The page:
However, Todd Stosuy, field services manager for the Santa Cruz County Animal Shelter, says the main objective of the ordinance is to help put a stop to cockfighting operations. Stosuy has been working for the county for 18 years and can name quite a number of locations where he believes cockfighting birds are being bred. However, he cannot shut down these operations without providing proof such as paraphernalia or training implements.
“I can’t do anything about [these breeding locations] right now,” he explains. “The cockfighters are smart enough not to have those items where they are raising their cockfighting birds.”
Some of the locations in the county have as many as 400 or 500 roosters locked in individual cages. The treatment of these birds, he says, is “heinous and barbaric.” Their combs and wattles are sawed off, often without anesthetic, to reduce bleeding during the fights. Because cockfighters can argue that this is done for aesthetic purposes for shows, he cannot use cut-off combs and wattles as evidence to prosecute cockfighters.
Stosuy says that this ordinance isn’t intended for targeting sanctuaries like Huemer’s.
“If [Huemer] has 15 roosters up there, we’re not coming for her,” he says.
He adds that it is his understanding that Hen Harbor isn’t currently in a residential agriculture zone, so it is already not supposed to have roosters. He says that the Santa Cruz Planning Department has already issued her tickets for keeping roosters.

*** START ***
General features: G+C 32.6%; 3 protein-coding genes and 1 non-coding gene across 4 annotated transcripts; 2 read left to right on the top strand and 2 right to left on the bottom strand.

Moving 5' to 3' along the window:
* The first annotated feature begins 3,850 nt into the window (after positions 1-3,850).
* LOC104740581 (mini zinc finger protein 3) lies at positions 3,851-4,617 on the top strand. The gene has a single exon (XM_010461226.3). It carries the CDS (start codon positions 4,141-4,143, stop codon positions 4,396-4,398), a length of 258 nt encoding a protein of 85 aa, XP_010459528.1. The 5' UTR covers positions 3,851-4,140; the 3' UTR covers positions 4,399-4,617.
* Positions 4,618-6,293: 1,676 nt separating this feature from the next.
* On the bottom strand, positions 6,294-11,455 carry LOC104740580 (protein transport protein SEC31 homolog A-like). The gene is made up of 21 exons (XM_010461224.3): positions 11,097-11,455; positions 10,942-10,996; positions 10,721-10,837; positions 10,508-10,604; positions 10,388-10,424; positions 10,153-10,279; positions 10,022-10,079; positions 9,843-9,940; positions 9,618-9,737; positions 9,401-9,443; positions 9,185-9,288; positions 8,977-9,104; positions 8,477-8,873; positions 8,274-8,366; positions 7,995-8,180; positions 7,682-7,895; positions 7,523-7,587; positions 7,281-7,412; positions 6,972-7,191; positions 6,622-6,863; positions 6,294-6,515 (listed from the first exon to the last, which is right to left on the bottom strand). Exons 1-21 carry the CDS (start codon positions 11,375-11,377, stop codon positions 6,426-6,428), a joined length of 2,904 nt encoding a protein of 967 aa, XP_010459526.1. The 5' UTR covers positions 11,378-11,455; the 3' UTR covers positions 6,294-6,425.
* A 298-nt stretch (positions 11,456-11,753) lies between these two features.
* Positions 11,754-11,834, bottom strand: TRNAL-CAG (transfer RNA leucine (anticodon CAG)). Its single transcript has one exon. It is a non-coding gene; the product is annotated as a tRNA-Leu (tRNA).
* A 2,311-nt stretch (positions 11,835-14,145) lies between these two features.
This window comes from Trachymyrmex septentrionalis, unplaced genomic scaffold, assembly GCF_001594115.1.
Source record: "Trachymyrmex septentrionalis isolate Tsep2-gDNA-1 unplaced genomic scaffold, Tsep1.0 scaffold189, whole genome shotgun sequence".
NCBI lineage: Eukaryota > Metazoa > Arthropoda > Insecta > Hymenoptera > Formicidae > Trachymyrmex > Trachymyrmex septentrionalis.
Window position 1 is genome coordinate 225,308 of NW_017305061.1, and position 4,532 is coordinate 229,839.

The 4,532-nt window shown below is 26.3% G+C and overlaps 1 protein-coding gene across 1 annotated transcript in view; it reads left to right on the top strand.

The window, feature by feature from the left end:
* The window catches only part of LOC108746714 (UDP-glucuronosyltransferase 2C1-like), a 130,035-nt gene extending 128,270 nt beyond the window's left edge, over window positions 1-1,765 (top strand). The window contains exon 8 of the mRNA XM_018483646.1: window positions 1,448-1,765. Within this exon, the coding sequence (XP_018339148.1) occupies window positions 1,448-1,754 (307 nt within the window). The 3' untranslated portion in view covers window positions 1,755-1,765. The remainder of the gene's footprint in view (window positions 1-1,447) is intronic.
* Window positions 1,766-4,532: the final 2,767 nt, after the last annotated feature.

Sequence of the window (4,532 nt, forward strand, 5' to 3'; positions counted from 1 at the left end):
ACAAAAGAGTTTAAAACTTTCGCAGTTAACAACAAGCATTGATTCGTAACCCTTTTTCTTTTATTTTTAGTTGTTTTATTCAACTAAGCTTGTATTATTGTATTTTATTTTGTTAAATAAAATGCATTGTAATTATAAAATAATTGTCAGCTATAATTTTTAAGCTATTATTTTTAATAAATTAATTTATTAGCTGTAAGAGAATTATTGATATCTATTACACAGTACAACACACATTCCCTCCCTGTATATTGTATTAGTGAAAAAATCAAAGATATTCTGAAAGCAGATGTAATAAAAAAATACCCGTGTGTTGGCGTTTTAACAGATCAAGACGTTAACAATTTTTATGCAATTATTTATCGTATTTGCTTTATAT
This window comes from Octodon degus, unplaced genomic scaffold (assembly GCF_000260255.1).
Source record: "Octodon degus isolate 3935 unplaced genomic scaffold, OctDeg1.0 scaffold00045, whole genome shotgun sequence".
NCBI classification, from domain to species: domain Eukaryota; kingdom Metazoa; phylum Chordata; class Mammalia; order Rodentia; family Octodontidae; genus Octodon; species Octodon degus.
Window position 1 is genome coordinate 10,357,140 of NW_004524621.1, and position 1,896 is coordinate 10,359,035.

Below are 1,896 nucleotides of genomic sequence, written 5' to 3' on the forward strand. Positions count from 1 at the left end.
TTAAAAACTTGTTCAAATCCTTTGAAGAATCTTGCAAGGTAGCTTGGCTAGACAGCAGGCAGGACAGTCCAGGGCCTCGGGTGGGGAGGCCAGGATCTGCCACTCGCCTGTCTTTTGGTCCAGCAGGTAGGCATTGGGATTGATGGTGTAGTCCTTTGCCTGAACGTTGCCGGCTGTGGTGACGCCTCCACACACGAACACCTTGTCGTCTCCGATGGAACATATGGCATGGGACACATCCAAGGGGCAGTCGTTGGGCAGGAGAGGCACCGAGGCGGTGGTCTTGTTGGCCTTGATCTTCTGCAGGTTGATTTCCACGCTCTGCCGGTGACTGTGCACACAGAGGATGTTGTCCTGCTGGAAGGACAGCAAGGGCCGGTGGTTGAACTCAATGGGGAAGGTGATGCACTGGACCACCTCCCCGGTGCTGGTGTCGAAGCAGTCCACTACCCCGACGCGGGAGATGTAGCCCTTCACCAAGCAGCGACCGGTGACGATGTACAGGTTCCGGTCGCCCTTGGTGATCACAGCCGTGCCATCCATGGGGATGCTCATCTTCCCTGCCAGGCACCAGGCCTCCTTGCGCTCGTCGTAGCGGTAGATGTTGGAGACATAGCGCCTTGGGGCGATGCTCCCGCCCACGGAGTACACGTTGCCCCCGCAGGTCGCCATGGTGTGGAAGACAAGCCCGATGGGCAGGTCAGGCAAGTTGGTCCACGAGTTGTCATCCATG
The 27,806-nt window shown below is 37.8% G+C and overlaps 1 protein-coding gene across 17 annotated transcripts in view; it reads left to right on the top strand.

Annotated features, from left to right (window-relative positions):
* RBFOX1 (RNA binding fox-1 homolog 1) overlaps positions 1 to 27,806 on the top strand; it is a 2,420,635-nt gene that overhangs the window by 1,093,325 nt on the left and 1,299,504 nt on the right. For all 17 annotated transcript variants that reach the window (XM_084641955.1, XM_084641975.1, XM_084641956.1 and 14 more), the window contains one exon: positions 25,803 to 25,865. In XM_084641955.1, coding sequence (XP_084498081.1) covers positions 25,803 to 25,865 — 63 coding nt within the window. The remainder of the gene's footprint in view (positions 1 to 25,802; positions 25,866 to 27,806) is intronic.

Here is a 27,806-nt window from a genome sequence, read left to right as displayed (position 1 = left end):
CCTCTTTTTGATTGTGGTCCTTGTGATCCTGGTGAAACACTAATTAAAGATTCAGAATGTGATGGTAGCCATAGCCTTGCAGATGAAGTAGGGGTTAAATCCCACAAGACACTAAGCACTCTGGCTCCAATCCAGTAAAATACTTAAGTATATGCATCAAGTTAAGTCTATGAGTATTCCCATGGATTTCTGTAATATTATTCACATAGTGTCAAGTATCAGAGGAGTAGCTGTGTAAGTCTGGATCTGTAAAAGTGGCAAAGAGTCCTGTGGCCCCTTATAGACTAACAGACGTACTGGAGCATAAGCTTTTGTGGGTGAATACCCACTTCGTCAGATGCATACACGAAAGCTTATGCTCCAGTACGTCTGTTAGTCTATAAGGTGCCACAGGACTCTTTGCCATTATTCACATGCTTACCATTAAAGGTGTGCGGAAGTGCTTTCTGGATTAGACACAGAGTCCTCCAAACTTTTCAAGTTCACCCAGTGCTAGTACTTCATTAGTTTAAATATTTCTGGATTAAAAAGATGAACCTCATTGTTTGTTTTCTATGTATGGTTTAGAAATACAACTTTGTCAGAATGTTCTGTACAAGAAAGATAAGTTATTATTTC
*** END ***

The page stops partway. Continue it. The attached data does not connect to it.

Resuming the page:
“Animal control, because they are so misinformed, called Zoning to come out here and give me a citation,” Huemer laments. “There’s a very contentious relationship between me and animal control.”
Hen Harbor is indeed in a residential agricultural zone, and the citation was dismissed.
‘Adopt, Don’t Shop’
When Tor Audun realized some of his chicks grew into roosters, he tried to keep them.
Audun lives in a zone that doesn’t permit roosters, so he purchased rooster collars designed to suppress the crowing. When the collars failed, his neighbors complained, and he ended up with a letter from the county requiring that he get rid of his birds. Audun says he did not realize the high risk of buying a misgendered rooster when he purchased the chicks, but that he is grateful that Huemer “opened her arms” to taking them in.
“You don’t want to go through that sort of heartache,” he says. “I certainly didn’t want to euthanize them.”
Audun says he now buys pullets, or young hens that have grown past their cute, tiny chick phase, to avoid accidentally purchasing further “oops” roosters.
Shortly after my visit to Hen Harbor, Huemer forwards me one of the many emails she has received inquiring about rehoming roosters.
“I paid a local ‘concierge’ hatchery big money for sexed female chicks. I ended up with four roosters,” it reads. “I wish to keep them, but they aren’t allowed in our zone.”
Even without the new restrictions, Huemer still doesn’t have the capacity to take in every chick that turns out to be a rooster. She explains that Santa Cruz residents can help deter rooster overpopulation by adopting adult hens rather than purchasing from hatcheries. Not only does this reduce the number of “oops” roosters down the line, but it also withdraws support from an “inherently cruel” industry, she says. Male chicks are usually killed on the spot, and many chicks don’t survive the shipment process.
“‘Adopt, don’t shop’ applies to all animals, not just dogs and cats,” Huemer says. “Adopt a hen!”